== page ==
Now that the candidates are close to set, election season is in full swing. Even more than usual, we’re fielding a lot of calls from clients concerned about what the impact will be on their finances.
It’s a fair question. After all, elected officials have the potential to impact your savings, taxes and investments through policy. There is a sharp divide in terms of how to handle coronavirus reopening that seems to fall on partisan lines. Here’s some advice to keep a level head as we enter the 2020 vortex.
Don’t sweat the results
Easier said than done, we know. The fact is, most people are pretty passionate about their candidate, and part of that is because they believe their candidate will bring about better economic outcomes.
However, it’s important to remember that, after every election, about half of the country is happy with the results, and half is unhappy. Historically, when a Republican is elected president, markets generally do well during the year of the election. When a Democrat is elected, the markets tend to perform better in the year of the inauguration. Moreover, historical data suggests that markets rise over time regardless of who sits in the Oval Office. .
Both parties want the economy back in action
You’re going to read a lot of articles about how this or that candidate will bring about financial ruin. Forget the conspiracy theories. It is in everyone’s interests, Democrat, Republican and everyone in between, to get the economy moving as quickly and safely as possible.
You’ll hear a lot about how the markets are doomed from folks who want to win your vote. Some may have predicted the stock market crash of 2007. What they won’t tell you is that they predicted the recession of 2014, and 2016. What, you never heard of those? That’s because they never happened.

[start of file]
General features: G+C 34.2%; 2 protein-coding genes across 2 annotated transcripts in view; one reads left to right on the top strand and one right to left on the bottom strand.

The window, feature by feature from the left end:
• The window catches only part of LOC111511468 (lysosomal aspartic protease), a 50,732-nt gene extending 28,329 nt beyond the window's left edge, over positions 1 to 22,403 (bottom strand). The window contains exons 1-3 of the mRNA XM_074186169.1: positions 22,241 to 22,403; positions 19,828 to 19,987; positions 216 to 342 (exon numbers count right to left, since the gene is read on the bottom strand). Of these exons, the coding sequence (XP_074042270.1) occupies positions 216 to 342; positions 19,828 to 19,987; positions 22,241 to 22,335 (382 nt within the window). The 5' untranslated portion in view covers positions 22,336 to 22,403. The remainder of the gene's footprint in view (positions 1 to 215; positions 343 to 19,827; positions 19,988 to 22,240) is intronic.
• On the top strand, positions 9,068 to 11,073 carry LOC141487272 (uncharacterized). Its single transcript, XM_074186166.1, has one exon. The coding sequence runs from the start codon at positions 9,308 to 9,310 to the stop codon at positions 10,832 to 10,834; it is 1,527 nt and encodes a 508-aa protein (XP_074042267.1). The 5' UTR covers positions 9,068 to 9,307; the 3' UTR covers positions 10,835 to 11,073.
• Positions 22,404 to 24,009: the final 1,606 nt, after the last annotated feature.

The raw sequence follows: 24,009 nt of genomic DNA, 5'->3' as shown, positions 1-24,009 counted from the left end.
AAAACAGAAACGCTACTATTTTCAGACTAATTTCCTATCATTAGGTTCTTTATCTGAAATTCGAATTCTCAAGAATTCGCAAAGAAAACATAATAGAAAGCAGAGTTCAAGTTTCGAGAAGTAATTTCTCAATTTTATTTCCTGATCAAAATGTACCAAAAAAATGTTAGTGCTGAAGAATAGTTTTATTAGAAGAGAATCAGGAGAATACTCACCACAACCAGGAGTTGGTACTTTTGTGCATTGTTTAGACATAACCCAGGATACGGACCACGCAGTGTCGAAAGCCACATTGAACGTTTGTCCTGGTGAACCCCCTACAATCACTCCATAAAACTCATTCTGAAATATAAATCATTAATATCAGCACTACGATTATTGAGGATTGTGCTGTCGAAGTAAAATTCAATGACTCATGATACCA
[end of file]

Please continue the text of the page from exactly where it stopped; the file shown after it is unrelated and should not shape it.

A stopped watch is right twice a day. If people really knew when the stock market was going to crash, they could make a fortune. There are people who want to generate press by scaring investors. Vote your conscience, but ignore the doomsday prognosticators.
Look past temporary volatility
Easier said than done right now, but you have to keep your eye on your long-term goals. If you invested at the height of the previous bull market back in 2007, you likely saw a major loss in the ensuing years. And, if you sold off and backed away from the markets, you likely realized those losses in their entirety. If you held on and rode out the storm, you are likely now well ahead.
Markets don’t like volatility, and they certainly don’t like pandemics, but they do like time. Trying to invest in order to time bear and bull markets is a fool’s errand. In the immediate aftermath of the 2016 election, stocks briefly tumbled, only to quickly rally. Much of the losses we saw at the onset of the coronavirus have been recouped.
Strategize with goals in mind
Investing isn’t about making money now. It’s about having money when you need it. We can’t know what impact this or that election will have on investments. But we do know that taxes are inevitable, and it is important to be diversified in order to minimize the bite the IRS takes out of our retirement savings.
The best antidote to panicking over election outcomes is to have a long-term strategy. Aim for tax and asset diversification. Understand your risk levels in light of when and how you want to retire. That’s the key to investing in election season.
The opinions voiced in this material are for general information only and are not intended to provide specific advice or recommendations for any individual.
This article was originally published in the Pioneer Press. You may view the article here.
Series 7 & 63 Securities Registrations,1 Series 66 Advisory Registration, † Insurance License Bruce has been in the financial services industry since 1983 and is one of the founders of Wealth Enhancement Group. Since 1997, he has hosted the “Your Money” radio show, a weekly program that focuses on delivering financial advice in a straightforward, jargon-free manner. Bruce also hosts with the "Mid-Morning" crew on WCCO-TV each Tuesday morning to...Read More